Agree with you about paying for the 'training' and license but still don't have any problem with an LEO asking to see my CHL if I effectively brandish a gun. Lots of crooks out there carrying who get caught like this all the time...as for the way he was dressed? Total red herring.

Let's get our facts straight here (and I'll cut you some slack since, in my personal opinion, you haven't been around long enough to be making such brass statements without doing your homework.) Going from open to concealed carry in VA is NOT A CRIME FOR THE LAST TIME!! Here's the definition of brandishing:

Main Entry: 1bran·dish
Pronunciation: \ˈbran-dish\
Function: transitive verb
Etymology: Middle English braundisshen, from Anglo-French brandiss-, stem of brandir, from brant, braund sword, of Germanic origin; akin to Old English brand
Date: 14th century

1 : to shake or wave (as a weapon) menacingly
2 : to exhibit in an ostentatious or aggressive manner

As for the red herring comment, I don't follow. Maybe I"m missing the point but I don't see how I attempted to deceive the officer into thinking anything. Sorry if my style of dress doesn't fit with the elitist, upper crust mentality that only the wealthy should own firearms.

Sounds like you Texas guys are kinda sore that VA might actually have a little bit more lax laws than yours huh?

BTW, CHP is concealed handgun permit in VA.

Guess the traffic stop reference was a little extreme. Somehow in the course of this conversation it has gotten to be that I have some animosity toward these officers or LEOs in general. I DO NOT! I recognize they were doing their jobs, if not a bit overzealously. I just made comment that their interpersonal skills could be improved a little.

The main point of this thread was just to relate the experience I had for the education, information, and amusement of others. Looks like we've at least got the amusement part down huh?:D:D

Alex23
March 7, 2010, 01:58 PM
Lots of strawmen...

Deanimator
March 7, 2010, 02:21 PM
Not having a pop at you but I'd find a way to carry so as not to raise suspicion.
Neither he nor I live in Texas. We don't have the slightest duty to conform to Texas law. I certainly have no intention of doing so.

Nobody has to like the law, merely conform to it, nothing more nothing less.

The cop is free to dislike open carry. He's also free to keep those opinions to himself. If he can't do that, then it's "Am I free to leave, officer?" If not, it's "I have nothing further to say without my attorney present."

You're NOT going to lecture me against my will about something that's perfectly legal where I live. If you do, there will be negative consequences tailored to the magnitude of your contempt for the law. That's completely nonnegotiable.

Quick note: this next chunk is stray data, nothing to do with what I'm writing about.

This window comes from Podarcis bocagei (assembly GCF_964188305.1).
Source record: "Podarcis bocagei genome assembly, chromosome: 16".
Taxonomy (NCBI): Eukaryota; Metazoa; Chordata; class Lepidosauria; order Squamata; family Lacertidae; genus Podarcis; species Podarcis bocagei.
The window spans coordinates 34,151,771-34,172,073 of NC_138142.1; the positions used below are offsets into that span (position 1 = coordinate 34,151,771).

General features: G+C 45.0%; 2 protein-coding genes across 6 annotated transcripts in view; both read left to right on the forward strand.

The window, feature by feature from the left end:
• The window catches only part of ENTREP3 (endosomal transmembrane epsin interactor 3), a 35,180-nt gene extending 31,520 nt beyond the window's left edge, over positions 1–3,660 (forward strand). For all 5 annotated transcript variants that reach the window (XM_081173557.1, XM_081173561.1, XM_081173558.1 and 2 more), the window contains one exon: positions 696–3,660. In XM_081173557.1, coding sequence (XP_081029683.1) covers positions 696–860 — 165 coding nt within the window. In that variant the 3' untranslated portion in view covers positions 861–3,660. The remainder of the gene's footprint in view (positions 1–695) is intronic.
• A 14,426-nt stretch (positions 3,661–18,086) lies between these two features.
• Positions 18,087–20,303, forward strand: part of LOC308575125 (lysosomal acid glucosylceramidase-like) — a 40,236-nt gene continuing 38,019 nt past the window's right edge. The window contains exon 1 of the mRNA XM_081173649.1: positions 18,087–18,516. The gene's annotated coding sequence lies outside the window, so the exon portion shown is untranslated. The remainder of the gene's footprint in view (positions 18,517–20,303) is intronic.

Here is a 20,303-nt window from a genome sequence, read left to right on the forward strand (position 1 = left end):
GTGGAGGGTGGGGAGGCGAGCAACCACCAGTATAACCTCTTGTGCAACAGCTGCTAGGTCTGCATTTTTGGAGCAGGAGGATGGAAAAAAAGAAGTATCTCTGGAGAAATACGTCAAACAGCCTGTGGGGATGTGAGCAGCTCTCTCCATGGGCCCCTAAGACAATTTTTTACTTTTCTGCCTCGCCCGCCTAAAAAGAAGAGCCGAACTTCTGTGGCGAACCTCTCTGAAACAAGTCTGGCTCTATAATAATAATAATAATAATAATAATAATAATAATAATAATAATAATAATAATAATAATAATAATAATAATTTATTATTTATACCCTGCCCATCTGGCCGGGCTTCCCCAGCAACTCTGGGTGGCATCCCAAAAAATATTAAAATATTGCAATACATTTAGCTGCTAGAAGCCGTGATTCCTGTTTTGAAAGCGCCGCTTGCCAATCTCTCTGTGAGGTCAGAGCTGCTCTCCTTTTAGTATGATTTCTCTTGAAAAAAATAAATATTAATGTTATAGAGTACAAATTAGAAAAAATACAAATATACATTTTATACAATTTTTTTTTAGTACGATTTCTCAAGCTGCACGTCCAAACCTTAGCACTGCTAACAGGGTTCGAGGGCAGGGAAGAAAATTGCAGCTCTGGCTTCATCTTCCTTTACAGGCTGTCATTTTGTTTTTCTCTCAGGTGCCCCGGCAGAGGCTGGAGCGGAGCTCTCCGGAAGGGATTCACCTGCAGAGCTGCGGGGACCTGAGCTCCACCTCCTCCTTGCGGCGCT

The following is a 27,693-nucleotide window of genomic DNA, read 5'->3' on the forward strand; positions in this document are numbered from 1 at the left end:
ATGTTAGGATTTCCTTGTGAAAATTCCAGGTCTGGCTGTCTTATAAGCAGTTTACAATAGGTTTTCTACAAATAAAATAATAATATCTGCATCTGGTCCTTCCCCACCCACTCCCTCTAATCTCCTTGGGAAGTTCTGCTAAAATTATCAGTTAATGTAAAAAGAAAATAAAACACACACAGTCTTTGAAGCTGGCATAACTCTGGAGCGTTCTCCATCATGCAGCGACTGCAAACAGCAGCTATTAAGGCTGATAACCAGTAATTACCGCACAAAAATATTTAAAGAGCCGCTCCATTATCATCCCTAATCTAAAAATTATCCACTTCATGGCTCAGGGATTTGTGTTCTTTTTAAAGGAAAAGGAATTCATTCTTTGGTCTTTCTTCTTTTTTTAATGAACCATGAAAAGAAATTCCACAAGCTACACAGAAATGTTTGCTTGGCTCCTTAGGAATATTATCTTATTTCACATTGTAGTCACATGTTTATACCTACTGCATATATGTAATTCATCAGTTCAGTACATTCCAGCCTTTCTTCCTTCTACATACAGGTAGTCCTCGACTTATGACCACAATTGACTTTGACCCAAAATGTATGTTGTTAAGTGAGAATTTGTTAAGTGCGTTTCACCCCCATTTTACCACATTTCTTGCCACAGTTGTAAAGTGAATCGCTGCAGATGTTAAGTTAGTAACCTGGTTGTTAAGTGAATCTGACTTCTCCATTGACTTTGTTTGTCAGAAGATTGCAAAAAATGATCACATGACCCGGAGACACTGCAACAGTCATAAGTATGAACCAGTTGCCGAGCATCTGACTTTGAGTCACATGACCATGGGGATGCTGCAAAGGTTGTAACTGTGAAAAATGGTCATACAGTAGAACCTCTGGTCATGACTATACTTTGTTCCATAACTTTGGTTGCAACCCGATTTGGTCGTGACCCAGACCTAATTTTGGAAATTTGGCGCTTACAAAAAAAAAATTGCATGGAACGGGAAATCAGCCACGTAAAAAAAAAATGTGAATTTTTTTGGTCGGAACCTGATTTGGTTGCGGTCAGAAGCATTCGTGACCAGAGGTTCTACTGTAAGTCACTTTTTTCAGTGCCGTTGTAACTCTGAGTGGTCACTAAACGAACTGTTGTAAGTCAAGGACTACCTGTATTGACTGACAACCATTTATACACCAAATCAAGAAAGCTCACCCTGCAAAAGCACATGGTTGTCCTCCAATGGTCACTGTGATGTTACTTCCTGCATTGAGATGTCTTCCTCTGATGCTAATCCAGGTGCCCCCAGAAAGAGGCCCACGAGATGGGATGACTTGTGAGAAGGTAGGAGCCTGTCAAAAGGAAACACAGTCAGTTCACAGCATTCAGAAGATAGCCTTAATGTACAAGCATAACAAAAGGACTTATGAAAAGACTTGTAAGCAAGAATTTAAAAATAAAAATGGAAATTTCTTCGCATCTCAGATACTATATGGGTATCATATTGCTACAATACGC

USAav8r
March 7, 2010, 02:29 PM
From the op, it sounds like the only legitimate complaint is the LEO's attitude. Good enough, he has a crappy attitude. Those people are in every line of work. You really cant complain about posture or body language any more than you could complain that a LEO approached your car on a traffic stop with his gun hand free making you feel he might shoot you.
As far as the LEO "fishing for something", he is allowed to. It's called being a good cop. Sure, you think your tax dollars are better spent elsewhere. He pays taxes too. Fact is, it is very hard, if not impossible for there to be a happy medium between having a 100% free society and a 100% governed society.
I, having been a LEO can't stand the us vs. them mentality that some cops have and, I am by no means saying I agree with the way constitutional rights seem to be slipping away more and more each day.

wtfd661
March 7, 2010, 02:40 PM
I just made comment that their interpersonal skills could be improved a little.

So the whole point of your rant is that he wasn't polite enough for you. WOW, thank God you have never had a day when, whatever job you do, you have spoke to every single person courteously. Don't even try to attempt to say that you have. Everyone is human, give it a rest and move on with your life. :rolleyes:

If nothing else though at least you gave the members here who are anti-cop some where were they could do some more LEO bashing and feel really good about themselves. :evil:

ChaoSS
March 7, 2010, 02:53 PM
ColoradoKevin and any other cops here, I have a question for you. Imagine that I and a friend are walking down the street one day and you decide to approach us for some reason. You begin to talk to me, and I face you, as my friend moves into position behind you, off to the side a bit. We politely ask you for your gun, for our own safety.

Sound good? Sound like something that you would be ok with? Of course not. So why do you think that when you do it to a civilian that you are just fishing with, that it is anything less than an intimidation tactic. Why should that be standard training?

orionengnr
March 7, 2010, 03:00 PM
He did his job and did it well.
Reminding you it's ready to expire isn't a bad thing
Since said expiration date is seven month out, I do not view that as a courtesy, but as an (ill-advised) attempt at intimidation.
How would you take it is you handed him your car's registration and he said "You do know this exires end of October, right?" I'd have laughed in his face.

halfded
March 7, 2010, 03:18 PM
Let me say this one last time. THIS WAS NOT A RANT!!! I've said that a number of times already. Just relating the experience and made COMMENT about the behavior of the officers.